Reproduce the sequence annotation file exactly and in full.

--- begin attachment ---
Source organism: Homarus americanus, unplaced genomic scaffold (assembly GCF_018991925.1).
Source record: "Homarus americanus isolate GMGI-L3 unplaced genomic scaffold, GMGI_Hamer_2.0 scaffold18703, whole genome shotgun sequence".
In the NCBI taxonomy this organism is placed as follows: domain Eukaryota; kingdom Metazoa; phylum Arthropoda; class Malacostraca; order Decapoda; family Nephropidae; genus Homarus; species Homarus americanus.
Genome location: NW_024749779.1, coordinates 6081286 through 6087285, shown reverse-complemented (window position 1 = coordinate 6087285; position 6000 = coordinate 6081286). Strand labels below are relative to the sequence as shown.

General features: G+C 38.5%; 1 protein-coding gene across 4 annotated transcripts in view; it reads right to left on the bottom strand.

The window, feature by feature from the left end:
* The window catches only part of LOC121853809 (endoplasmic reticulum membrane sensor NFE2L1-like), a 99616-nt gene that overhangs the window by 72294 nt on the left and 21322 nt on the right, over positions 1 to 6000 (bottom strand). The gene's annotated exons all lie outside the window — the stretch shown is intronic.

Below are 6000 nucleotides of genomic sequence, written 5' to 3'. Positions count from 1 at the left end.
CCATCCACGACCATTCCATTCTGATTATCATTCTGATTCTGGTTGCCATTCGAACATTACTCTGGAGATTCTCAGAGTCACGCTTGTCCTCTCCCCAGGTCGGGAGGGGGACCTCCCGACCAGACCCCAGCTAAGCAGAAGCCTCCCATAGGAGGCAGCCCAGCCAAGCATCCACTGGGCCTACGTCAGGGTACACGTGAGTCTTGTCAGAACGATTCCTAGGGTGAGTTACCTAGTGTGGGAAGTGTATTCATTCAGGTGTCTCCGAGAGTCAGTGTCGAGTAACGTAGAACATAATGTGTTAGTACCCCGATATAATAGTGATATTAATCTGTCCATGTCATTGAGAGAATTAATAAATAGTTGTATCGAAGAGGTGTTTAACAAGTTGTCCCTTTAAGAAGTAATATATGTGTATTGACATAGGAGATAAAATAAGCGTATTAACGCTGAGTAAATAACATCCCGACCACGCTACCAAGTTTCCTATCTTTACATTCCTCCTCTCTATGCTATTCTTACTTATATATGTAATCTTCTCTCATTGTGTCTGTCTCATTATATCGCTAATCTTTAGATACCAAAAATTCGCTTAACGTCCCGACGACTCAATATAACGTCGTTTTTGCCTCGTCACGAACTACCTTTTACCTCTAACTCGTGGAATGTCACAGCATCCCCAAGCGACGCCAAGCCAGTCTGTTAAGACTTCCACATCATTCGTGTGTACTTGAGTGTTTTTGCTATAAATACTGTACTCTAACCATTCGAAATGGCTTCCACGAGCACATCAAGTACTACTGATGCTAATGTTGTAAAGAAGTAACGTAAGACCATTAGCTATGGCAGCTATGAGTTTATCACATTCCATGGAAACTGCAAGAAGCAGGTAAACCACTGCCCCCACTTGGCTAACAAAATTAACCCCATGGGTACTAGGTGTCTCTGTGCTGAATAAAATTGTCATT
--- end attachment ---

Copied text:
Source organism: Homarus americanus, unplaced genomic scaffold (assembly GCF_018991925.1).
Source record: "Homarus americanus isolate GMGI-L3 unplaced genomic scaffold, GMGI_Hamer_2.0 scaffold18703, whole genome shotgun sequence".
In the NCBI taxonomy this organism is placed as follows: domain Eukaryota; kingdom Metazoa; phylum Arthropoda; class Malacostraca; order Decapoda; family Nephropidae; genus Homarus; species Homarus americanus.
Genome location: NW_024749779.1, coordinates 6081286 through 6087285, shown reverse-complemented (window position 1 = coordinate 6087285; position 6000 = coordinate 6081286). Strand labels below are relative to the sequence as shown.

General features: G+C 38.5%; 1 protein-coding gene across 4 annotated transcripts in view; it reads right to left on the bottom strand.

The window, feature by feature from the left end:
* The window catches only part of LOC121853809 (endoplasmic reticulum membrane sensor NFE2L1-like), a 99616-nt gene that overhangs the window by 72294 nt on the left and 21322 nt on the right, over positions 1 to 6000 (bottom strand). The gene's annotated exons all lie outside the window — the stretch shown is intronic.

Below are 6000 nucleotides of genomic sequence, written 5' to 3'. Positions count from 1 at the left end.
CCATCCACGACCATTCCATTCTGATTATCATTCTGATTCTGGTTGCCATTCGAACATTACTCTGGAGATTCTCAGAGTCACGCTTGTCCTCTCCCCAGGTCGGGAGGGGGACCTCCCGACCAGACCCCAGCTAAGCAGAAGCCTCCCATAGGAGGCAGCCCAGCCAAGCATCCACTGGGCCTACGTCAGGGTACACGTGAGTCTTGTCAGAACGATTCCTAGGGTGAGTTACCTAGTGTGGGAAGTGTATTCATTCAGGTGTCTCCGAGAGTCAGTGTCGAGTAACGTAGAACATAATGTGTTAGTACCCCGATATAATAGTGATATTAATCTGTCCATGTCATTGAGAGAATTAATAAATAGTTGTATCGAAGAGGTGTTTAACAAGTTGTCCCTTTAAGAAGTAATATATGTGTATTGACATAGGAGATAAAATAAGCGTATTAACGCTGAGTAAATAACATCCCGACCACGCTACCAAGTTTCCTATCTTTACATTCCTCCTCTCTATGCTATTCTTACTTATATATGTAATCTTCTCTCATTGTGTCTGTCTCATTATATCGCTAATCTTTAGATACCAAAAATTCGCTTAACGTCCCGACGACTCAATATAACGTCGTTTTTGCCTCGTCACGAACTACCTTTTACCTCTAACTCGTGGAATGTCACAGCATCCCCAAGCGACGCCAAGCCAGTCTGTTAAGACTTCCACATCATTCGTGTGTACTTGAGTGTTTTTGCTATAAATACTGTACTCTAACCATTCGAAATGGCTTCCACGAGCACATCAAGTACTACTGATGCTAATGTTGTAAAGAAGTAACGTAAGACCATTAGCTATGGCAGCTATGAGTTTATCACATTCCATGGAAACTGCAAGAAGCAGGTAAACCACTGCCCCCACTTGGCTAACAAAATTAACCCCATGGGTACTAGGTGTCTCTGTGCTGAATAAAATTGTCATT